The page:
Outreach Notebook: The Little Things
group magazine: January-February, 2006
by Dave Rahn
When my two kids were moving through their early teen years, my wife and I were concerned that they were more inclined to hang out at a friend’s house than to bring others home with them. Was there anything we could do to help make Rancho Rahn a more attractive place—short of putting in a swimming pool, buying a 72-inch TV, or securing a fleet of ATVs for racing around the cul-de-sac?
Our goal was to make our home more invite-able to our kids. We could have made the same mistake that many youth ministers do when they concentrate on inspirational and motivational messages targeted toward the Christians in the group. If I had used pump-up speeches with my kids—C’mon, you guys, our house is clean, we’ve got lots of games, Mom has baked cookies…You can do it tonight…just bring your friends home with you—their eyes would have rolled back in their heads so fast I would have had to call 911.
As it turned out, we actually did succeed in making our place a regular destination for Jason, Alison, and their friends. How? By employing two stealth strategies I learned from outreach specialists who know how to populate their events with non-Christian young people.
1. Lower the stakes. Teenagers can smell desperation a mile away. The first question that runs through their socially hyper-conscious minds whenever adults keep pushing an activity is Why doesn’t anybody want to do this? They leap to this conclusion because they know that truly cool happenings have a natural buzz about them. On the way to figuring out how to help this word-of-mouth noise grow, we realized that a casual invitation was more appealing than a desperate one. I watch my friend RJ do this masterfully with unchurched guys all the time: “Hey, a bunch of us go to the buffalo wings place on all-you-can-eat Wednesdays…You’re welcome to join us if you want.” Our kids started inviting their friends to our home when it became an attractive and available option rather than a parental expectation.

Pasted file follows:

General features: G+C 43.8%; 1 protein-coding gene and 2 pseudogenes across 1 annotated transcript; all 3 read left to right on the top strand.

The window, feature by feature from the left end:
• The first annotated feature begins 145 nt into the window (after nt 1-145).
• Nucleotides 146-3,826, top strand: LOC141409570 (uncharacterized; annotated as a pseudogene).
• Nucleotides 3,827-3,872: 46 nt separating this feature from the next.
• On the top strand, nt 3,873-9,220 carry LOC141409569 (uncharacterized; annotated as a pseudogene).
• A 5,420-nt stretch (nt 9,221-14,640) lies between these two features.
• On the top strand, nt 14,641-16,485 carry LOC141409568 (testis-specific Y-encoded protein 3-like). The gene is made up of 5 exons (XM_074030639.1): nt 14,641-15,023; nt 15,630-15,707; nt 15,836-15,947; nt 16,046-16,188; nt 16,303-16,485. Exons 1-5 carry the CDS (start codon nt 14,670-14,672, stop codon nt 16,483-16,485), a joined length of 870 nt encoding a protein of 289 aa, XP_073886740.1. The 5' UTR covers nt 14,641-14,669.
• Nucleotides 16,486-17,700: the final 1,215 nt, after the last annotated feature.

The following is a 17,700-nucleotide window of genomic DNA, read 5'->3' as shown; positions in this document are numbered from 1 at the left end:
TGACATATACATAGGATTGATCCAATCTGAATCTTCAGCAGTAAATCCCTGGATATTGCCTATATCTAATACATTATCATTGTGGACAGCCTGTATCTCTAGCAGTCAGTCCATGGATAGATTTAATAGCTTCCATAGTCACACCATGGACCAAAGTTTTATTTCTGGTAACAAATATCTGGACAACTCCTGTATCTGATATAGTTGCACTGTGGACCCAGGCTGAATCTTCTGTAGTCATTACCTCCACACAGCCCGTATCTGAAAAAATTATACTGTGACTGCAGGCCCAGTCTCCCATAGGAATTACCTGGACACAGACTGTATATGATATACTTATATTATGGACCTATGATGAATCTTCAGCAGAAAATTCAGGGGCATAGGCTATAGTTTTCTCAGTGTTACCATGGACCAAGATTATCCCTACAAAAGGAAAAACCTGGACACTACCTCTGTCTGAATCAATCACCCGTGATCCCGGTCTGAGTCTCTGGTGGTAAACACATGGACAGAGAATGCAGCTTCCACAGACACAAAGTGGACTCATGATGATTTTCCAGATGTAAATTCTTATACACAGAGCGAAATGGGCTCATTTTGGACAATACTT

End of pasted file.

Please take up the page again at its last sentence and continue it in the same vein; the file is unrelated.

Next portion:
2. Be seen, be positive, be gone. What could we do to make our home more appealing to Jason and Alison’s friends? We figured it would be okay to use public arenas to legitimately bump into our youngsters and their crowd. Sporting events, movies, variety shows, and concerts were totally safe. Teen-infested food places were a little more risky. In both settings we knew we needed hit-and-run tactics.
Imagine going for ice cream after a movie, and in the center of a room packed with middle schoolers you see your daughter, fighting like everyone else her age to get some attention and respect from classmates. Parents who enter that space receive an unmistakable telepathic message from their child: Please don’t mess this up for me. Youth workers who are hot-wired to their young people catch similar vibes all the time. The best of them go far beyond not messing up; without ever lingering they manage to move quickly in and out of the hot zone, leaving only the slightest feel-good trace in their wake.
The goal in such settings is never to become the life of the party, the coolest youth worker on the block, or to pass out fliers for your upcoming hayride. It’s simply to be seen, be encouraging, and be gone with a net gain of +1 on the Positive Impression Scale. Tim, another youth pastor I know, does this as well as anyone I’ve seen, noticing the smallest things about a young person and making her feel as special as she really is to the Lord.
The goal of such short plunges is to make it a little easier for your students to invite their friends to anything with which you’re associated. Outreach-savvy youth workers know that leaving even the smallest residue of unconditional love, like a mustard seed, will bear fruit.
Dave Rahn is a longtime youth pastor and youth ministry professor at Huntington University. He also serves as vice president of Youth For Christ and is author of Contagious Faith (Group Publishing, Inc.) He lives in Indiana. You can email him at firstname.lastname@example.org.